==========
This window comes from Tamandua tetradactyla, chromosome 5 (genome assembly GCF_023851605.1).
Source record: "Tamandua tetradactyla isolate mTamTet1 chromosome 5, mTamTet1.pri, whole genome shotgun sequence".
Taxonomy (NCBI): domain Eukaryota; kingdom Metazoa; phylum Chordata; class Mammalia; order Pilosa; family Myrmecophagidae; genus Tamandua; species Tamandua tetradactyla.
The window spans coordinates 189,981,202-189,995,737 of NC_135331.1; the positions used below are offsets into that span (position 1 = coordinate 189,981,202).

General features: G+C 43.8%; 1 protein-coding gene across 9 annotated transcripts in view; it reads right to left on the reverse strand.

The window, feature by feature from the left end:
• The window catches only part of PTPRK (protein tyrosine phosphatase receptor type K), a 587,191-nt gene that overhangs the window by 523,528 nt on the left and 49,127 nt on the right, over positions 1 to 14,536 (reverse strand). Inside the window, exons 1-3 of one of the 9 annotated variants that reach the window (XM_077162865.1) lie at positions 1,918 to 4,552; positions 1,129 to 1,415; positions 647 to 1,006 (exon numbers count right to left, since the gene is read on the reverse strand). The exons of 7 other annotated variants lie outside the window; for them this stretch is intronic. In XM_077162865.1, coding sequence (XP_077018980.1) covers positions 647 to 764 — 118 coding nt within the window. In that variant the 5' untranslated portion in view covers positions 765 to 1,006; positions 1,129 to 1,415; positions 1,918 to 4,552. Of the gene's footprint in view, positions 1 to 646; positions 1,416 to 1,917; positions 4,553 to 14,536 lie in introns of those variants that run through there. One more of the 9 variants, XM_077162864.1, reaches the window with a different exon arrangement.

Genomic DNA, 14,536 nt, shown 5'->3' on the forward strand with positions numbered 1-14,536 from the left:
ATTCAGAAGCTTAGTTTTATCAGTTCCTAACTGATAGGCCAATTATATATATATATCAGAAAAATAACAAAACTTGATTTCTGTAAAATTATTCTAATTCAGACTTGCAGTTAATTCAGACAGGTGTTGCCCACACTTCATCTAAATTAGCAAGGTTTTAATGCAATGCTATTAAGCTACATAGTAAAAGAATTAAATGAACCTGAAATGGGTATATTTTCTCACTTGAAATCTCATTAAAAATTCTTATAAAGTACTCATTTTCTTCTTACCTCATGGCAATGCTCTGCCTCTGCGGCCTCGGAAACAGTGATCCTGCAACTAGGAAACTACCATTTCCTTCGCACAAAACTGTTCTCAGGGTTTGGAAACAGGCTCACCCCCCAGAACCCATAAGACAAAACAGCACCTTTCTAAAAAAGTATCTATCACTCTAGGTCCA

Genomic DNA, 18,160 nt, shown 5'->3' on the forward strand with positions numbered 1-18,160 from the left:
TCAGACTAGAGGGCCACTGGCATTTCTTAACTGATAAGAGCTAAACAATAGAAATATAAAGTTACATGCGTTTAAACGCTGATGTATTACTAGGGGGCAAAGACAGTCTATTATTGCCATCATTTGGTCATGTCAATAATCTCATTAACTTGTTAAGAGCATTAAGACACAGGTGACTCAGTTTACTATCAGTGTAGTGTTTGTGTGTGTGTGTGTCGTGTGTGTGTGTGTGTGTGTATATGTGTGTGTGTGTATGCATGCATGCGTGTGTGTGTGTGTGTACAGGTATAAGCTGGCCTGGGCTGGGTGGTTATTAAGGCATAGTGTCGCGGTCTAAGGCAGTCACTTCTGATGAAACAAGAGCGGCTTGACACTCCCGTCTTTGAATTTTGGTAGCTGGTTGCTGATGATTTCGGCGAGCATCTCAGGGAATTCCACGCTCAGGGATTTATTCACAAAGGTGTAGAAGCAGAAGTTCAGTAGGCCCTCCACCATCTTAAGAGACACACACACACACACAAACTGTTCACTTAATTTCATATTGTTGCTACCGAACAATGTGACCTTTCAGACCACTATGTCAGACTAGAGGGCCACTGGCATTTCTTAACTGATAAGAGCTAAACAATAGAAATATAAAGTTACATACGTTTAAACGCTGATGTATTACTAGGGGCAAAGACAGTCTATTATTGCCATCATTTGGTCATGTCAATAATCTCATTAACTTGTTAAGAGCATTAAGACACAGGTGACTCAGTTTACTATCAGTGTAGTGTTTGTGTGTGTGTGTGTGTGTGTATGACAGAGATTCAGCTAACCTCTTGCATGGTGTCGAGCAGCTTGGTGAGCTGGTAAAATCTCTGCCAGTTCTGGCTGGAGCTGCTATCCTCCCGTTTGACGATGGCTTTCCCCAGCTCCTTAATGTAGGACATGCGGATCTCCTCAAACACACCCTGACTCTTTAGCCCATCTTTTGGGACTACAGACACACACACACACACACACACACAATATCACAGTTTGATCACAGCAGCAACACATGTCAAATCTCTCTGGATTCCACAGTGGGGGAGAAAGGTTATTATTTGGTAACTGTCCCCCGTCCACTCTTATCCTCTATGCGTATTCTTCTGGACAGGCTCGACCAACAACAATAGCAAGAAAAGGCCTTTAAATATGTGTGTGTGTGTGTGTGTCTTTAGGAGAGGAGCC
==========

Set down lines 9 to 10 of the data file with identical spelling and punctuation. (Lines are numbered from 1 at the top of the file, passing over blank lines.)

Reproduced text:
ATTCAGAAGCTTAGTTTTATCAGTTCCTAACTGATAGGCCAATTATATATATATATCAGAAAAATAACAAAACTTGATTTCTGTAAAATTATTCTAATTCAGACTTGCAGTTAATTCAGACAGGTGTTGCCCACACTTCATCTAAATTAGCAAGGTTTTAATGCAATGCTATTAAGCTACATAGTAAAAGAATTAAATGAACCTGAAATGGGTATATTTTCTCACTTGAAATCTCATTAAAAATTCTTATAAAGTACTCATTTTCTTCTTACCTCATGGCAATGCTCTGCCTCTGCGGCCTCGGAAACAGTGATCCTGCAACTAGGAAACTACCATTTCCTTCGCACAAAACTGTTCTCAGGGTTTGGAAACAGGCTCACCCCCCAGAACCCATAAGACAAAACAGCACCTTTCTAAAAAAGTATCTATCACTCTAGGTCCA

Genomic DNA, 18,160 nt, shown 5'->3' on the forward strand with positions numbered 1-18,160 from the left: